Verity La An editorial-shaped box

Comes an old manAs they say, it’s always better to leave at the time of your choosing than be pushed, so, with that in mind, I’m here to report that Verity La-la-land is currently experiencing some changes. After four years at the helm, trying to keep my hand on the sometimes (oftentimes) slippery tiller, navigating some choppy seas but also some of the most beautifully intoxicating seas imaginable, I’m swimming ashore, I’m finding a safe harbour, I’m heading for the hills. In other words, I’m standing down as editor. I’m leaving entirely.
It’s been an extraordinary trip; I had no idea that Verity La would become what it is today. Back in 2010, when, after knocking off a bottle of cheap verdelho, I came up with the concept of a ballsy little e-shaped journal for the literary misfits and almost-forgotten, I thought there’d be little interest and the whole thing would fall on its face within six months. But here we are.
Scanning the Vault’s list of published work is both exhilarating and sobering. Exhilarating because it never ceases to amaze me how many writers have been so willing to donate such astonishing work to our project. Sobering because this whole business of editing a literary journal is a delight but it also comes with a solid whack of exhaustion. All in all, I’ve very much enjoyed interacting with our writers, especially through the interview process, and it’s also been gratifying to facilitate reviews of books that often go ignored by bigger publications.
This current iteration of Verity La is the journal’s second, and, I think, there is a need to move to a third.
There are, however, some challenges.
The first is working towards a publishing model that might enable payment of contributors. Verity La is a labour of love: in our universe no one gets paid; money – for anyone – has never been an intention. I am somewhat relieved to read that the #paythewriters movement now recognises the value of projects like Verity La. Needless to say, writers working in commercial contexts MUST be paid and they must be paid APPROPRIATELY. For Verity La, is there a realistic way of doing things just over the horizon that might result in our contributors being paid and at the right levels?
I hope so.
Related to this, what is the impact of free-to-net journals like this one on the viability of publicly funded journals and/or commercial publications? Is it justifiable to flood the internet with free content – no matter how good it is – when journals that pay writers are dropping like flies? But there’s a flipside question: Do we want a culture where there are only a dozen or so government-funded literary journals? How would that be good for diversity and pluralism and accessible support? Shouldn’t there be a place in the Australian literary landscape for punk’s fuck-you spirit?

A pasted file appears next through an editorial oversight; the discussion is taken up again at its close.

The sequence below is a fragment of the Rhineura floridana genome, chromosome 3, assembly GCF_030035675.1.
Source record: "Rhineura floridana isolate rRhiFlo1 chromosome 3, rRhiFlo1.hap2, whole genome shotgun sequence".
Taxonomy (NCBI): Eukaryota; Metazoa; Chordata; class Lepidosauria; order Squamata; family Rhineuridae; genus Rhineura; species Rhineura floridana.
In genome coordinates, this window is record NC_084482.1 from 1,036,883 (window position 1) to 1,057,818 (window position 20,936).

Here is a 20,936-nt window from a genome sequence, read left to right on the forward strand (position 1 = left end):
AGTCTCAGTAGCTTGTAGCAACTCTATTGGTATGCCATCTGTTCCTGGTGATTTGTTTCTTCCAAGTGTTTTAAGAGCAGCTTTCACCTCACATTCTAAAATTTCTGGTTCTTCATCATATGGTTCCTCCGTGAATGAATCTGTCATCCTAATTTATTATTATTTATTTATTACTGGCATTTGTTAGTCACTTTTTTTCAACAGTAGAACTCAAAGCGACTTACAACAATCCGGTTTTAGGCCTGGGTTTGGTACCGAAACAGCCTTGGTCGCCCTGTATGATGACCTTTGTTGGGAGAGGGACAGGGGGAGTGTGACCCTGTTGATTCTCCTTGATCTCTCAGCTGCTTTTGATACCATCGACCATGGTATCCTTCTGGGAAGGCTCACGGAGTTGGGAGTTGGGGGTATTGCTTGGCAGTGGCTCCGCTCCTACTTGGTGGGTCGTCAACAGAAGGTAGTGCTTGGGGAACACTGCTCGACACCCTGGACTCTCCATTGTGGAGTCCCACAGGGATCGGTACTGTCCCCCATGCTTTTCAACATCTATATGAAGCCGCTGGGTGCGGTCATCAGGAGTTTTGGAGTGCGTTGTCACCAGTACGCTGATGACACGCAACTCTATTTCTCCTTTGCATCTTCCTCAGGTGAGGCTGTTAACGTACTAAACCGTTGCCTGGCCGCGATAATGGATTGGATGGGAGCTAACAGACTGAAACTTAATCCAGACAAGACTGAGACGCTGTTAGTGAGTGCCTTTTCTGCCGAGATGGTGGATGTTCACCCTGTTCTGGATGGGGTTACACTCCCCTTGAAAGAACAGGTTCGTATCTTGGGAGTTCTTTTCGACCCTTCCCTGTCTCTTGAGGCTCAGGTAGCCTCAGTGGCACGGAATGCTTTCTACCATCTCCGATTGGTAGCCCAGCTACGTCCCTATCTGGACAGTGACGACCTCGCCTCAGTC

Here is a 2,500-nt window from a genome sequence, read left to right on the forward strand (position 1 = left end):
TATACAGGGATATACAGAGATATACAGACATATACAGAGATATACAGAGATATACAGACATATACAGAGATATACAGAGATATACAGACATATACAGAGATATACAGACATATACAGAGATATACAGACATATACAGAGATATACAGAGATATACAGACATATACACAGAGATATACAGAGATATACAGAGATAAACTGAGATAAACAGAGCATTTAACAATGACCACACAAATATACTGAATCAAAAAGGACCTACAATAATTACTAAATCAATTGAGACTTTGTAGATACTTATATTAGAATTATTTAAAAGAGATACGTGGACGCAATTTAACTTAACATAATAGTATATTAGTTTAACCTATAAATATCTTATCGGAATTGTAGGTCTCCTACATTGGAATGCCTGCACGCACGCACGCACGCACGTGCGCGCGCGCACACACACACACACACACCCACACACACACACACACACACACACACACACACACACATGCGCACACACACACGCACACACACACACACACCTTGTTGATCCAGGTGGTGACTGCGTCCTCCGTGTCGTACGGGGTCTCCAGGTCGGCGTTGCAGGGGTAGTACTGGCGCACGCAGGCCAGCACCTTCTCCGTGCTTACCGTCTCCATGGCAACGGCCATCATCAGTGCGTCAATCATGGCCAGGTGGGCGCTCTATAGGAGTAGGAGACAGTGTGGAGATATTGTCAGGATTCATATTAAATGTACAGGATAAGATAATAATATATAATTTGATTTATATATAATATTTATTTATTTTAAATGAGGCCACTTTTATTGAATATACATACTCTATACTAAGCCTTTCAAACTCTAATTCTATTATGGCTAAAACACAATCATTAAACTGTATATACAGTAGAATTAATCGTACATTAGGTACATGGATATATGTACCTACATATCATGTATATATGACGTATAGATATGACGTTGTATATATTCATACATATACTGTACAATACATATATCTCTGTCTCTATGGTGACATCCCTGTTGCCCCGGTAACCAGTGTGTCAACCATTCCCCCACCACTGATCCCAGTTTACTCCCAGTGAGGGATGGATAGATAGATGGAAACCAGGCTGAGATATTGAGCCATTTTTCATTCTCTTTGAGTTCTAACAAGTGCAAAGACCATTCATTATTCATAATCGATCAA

Every single publication in this country is trying to grapple with these questions. They are difficult questions, and complex, and they require considerable thought and energy and innovation.
Another key challenge for a contemporary journal is readership. As a prominent Australian literary mover and shaker rather brutally told me recently, ‘There is no hope for Australian fiction writers.’ As a small press told me, ‘We’re not going to publish poetry any more – it’s near impossible to sell.’ These are grim opinions indeed. It’s tempting to believe that social media is the answer. It’s part of the answer, but it’s also a false promise. Turning ‘likes’ and ‘retweets’ into subscribers and readers is a task and a half, let alone turning them into consumers of literature i.e. people who might actually fork out their hard-earned cash for published work.
Personally, I’m a pragmatic optimist: I would like to think that the digital age opens up many possibilities for writers, readers, and publishers. As always, it’s about putting the right people in the right jobs.
Which brings me to the most important announcement of all.
Afters some robust and reflective discussion amongst the Verity La team and our close associates, after looking at a range of options including shutting the journal down, it’s been decided that the ship will keep sailing – under the editorship of Michele Seminara. Michele brings to the role a first-rate literary intelligence, an open and inclusive approach, and, importantly, new energy and fresh ideas. Michele is acutely aware of the impediments that might come the journal’s way, but readers should have every confidence that with her guidance Verity La will continue to play a role in developing and exploring Australia’s literary worlds.
In the coming weeks and months, Michele will be making some announcements about further changes to the editorial line-up. Do bear with the team as the journal goes through this transitional phase.
HUGE thanks to all the writers, reviewers, editors, proof-readers, submission readers, visual artists, and site-technicians – what a very fine bunch of volunteers you are. And to our subscribers and readers: much gratitude.
See you on the other side.
– Nigel
Nigel Featherstone
Outgoing Editor